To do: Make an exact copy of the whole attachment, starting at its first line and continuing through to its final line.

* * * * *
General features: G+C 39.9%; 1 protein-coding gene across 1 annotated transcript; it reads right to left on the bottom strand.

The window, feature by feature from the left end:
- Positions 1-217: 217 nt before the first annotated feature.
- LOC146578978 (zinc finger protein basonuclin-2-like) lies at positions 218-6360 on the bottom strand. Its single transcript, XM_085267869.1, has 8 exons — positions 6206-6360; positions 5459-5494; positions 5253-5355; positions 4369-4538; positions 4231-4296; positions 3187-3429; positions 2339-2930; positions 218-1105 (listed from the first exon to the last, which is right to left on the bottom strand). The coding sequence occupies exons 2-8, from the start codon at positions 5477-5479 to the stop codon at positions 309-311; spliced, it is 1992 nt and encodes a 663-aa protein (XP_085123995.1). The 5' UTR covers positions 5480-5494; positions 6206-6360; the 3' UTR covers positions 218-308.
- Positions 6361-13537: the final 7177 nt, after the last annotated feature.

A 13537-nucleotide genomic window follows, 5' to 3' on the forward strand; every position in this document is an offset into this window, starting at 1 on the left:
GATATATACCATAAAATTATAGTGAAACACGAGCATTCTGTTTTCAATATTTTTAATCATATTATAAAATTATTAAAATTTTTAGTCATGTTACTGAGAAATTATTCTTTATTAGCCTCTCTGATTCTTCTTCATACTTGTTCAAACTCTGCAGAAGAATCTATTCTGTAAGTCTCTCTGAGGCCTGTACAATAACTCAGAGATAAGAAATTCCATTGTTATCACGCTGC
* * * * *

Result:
General features: G+C 39.9%; 1 protein-coding gene across 1 annotated transcript; it reads right to left on the bottom strand.

The window, feature by feature from the left end:
- Positions 1-217: 217 nt before the first annotated feature.
- LOC146578978 (zinc finger protein basonuclin-2-like) lies at positions 218-6360 on the bottom strand. Its single transcript, XM_085267869.1, has 8 exons — positions 6206-6360; positions 5459-5494; positions 5253-5355; positions 4369-4538; positions 4231-4296; positions 3187-3429; positions 2339-2930; positions 218-1105 (listed from the first exon to the last, which is right to left on the bottom strand). The coding sequence occupies exons 2-8, from the start codon at positions 5477-5479 to the stop codon at positions 309-311; spliced, it is 1992 nt and encodes a 663-aa protein (XP_085123995.1). The 5' UTR covers positions 5480-5494; positions 6206-6360; the 3' UTR covers positions 218-308.
- Positions 6361-13537: the final 7177 nt, after the last annotated feature.

A 13537-nucleotide genomic window follows, 5' to 3' on the forward strand; every position in this document is an offset into this window, starting at 1 on the left:
GATATATACCATAAAATTATAGTGAAACACGAGCATTCTGTTTTCAATATTTTTAATCATATTATAAAATTATTAAAATTTTTAGTCATGTTACTGAGAAATTATTCTTTATTAGCCTCTCTGATTCTTCTTCATACTTGTTCAAACTCTGCAGAAGAATCTATTCTGTAAGTCTCTCTGAGGCCTGTACAATAACTCAGAGATAAGAAATTCCATTGTTATCACGCTGC